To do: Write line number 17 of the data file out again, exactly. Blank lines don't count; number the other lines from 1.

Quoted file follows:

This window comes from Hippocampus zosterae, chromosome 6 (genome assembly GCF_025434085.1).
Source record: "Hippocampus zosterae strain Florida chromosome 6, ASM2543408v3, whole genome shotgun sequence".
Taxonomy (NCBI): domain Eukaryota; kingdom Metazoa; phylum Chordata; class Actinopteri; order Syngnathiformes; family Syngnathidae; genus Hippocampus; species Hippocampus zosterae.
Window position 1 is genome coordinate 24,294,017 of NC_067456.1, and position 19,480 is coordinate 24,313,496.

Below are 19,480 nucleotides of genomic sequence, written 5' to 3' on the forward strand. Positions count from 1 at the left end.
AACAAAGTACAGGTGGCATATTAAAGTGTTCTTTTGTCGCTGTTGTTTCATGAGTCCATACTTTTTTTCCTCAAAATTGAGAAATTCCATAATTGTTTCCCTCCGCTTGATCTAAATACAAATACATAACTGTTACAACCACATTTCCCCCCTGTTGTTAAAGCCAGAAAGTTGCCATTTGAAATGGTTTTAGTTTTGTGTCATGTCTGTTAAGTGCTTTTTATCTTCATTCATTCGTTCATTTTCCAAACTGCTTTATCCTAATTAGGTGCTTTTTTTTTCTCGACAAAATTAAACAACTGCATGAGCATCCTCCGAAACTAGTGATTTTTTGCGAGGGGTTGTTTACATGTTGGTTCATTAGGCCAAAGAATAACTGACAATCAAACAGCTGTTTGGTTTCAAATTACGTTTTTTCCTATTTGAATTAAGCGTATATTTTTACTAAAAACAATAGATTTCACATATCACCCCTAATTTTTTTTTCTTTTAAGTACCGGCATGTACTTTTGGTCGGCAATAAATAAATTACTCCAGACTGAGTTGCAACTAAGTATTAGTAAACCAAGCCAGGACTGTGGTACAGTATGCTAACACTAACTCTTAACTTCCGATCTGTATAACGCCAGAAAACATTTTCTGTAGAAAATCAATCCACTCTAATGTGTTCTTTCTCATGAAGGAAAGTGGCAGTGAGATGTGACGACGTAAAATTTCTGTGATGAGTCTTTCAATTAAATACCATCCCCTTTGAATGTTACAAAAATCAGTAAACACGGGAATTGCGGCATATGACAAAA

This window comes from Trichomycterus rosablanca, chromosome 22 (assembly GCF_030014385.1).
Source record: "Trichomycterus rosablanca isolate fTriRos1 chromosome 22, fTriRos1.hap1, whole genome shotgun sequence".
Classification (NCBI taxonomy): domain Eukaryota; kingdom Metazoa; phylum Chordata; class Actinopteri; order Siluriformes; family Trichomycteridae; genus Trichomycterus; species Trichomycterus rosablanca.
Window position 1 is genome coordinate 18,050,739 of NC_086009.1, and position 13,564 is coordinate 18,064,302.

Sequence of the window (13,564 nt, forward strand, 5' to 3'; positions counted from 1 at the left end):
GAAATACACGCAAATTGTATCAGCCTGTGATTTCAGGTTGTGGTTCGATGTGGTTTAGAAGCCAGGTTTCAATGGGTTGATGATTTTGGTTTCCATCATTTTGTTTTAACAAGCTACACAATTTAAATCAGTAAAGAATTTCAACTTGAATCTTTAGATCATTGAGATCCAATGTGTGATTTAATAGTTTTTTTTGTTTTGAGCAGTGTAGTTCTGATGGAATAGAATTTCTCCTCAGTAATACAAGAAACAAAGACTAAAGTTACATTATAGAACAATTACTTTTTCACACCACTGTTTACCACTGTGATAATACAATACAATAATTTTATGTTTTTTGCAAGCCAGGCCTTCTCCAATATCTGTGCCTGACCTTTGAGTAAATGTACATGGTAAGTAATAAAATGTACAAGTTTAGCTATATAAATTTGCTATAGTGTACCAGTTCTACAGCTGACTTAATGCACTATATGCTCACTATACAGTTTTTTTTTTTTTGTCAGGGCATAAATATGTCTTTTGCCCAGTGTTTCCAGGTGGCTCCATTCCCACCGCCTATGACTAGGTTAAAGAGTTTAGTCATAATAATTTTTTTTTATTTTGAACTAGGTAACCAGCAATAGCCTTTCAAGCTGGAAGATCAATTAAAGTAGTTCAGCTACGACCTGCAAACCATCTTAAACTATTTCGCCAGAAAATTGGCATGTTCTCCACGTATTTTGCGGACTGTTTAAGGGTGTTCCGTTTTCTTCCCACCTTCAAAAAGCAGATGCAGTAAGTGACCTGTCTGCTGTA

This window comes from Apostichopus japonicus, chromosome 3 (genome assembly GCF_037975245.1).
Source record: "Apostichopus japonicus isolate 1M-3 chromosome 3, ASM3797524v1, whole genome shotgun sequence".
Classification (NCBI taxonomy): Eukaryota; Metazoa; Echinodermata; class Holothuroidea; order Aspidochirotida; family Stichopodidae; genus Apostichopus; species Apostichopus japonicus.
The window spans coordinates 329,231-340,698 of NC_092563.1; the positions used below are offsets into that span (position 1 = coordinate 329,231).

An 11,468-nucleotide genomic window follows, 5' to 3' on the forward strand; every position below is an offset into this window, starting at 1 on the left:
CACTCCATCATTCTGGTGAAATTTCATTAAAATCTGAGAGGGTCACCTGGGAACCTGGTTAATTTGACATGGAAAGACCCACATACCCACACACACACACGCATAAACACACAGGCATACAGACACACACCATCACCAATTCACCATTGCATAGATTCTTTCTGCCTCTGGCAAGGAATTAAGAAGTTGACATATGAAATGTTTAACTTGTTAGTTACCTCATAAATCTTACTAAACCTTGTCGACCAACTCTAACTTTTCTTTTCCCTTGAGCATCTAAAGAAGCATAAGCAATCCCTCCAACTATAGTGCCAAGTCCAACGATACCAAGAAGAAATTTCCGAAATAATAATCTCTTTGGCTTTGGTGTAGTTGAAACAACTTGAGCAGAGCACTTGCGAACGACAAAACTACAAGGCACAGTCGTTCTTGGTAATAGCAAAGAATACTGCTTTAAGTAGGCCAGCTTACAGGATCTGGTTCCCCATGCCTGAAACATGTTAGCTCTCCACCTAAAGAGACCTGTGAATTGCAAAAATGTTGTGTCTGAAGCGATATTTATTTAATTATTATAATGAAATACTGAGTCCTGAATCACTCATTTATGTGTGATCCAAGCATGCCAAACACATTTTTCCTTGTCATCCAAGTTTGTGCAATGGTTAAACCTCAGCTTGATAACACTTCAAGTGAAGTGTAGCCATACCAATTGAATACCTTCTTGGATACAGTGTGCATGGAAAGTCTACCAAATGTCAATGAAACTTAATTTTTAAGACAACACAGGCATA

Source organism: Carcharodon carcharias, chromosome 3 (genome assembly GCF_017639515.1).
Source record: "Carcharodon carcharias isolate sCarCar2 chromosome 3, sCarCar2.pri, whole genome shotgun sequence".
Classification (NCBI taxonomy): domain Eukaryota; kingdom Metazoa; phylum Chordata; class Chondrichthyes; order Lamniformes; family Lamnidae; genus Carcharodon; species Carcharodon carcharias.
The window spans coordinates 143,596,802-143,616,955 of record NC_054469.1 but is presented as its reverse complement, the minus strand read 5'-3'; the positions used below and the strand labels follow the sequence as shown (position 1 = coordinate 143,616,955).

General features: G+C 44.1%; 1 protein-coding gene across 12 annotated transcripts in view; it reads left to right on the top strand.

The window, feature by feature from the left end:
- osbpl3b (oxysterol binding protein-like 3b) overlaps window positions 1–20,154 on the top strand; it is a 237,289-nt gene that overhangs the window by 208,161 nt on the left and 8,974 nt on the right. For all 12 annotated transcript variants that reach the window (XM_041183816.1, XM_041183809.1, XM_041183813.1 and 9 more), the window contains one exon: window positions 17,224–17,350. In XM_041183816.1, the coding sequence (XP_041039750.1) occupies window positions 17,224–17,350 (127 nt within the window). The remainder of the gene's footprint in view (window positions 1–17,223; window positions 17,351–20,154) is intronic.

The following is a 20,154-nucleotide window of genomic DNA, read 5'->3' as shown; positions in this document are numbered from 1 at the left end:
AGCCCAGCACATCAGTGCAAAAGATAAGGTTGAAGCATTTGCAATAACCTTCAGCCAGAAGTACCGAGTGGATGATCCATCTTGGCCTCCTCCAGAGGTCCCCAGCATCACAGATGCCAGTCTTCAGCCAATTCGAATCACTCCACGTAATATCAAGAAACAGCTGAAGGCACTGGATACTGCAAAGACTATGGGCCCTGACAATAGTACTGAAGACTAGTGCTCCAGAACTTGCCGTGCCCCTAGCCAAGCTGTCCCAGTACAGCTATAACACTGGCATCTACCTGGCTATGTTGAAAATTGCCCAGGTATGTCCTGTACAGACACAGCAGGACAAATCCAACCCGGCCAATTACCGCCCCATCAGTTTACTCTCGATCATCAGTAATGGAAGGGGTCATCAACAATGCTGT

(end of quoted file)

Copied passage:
An 11,468-nucleotide genomic window follows, 5' to 3' on the forward strand; every position below is an offset into this window, starting at 1 on the left: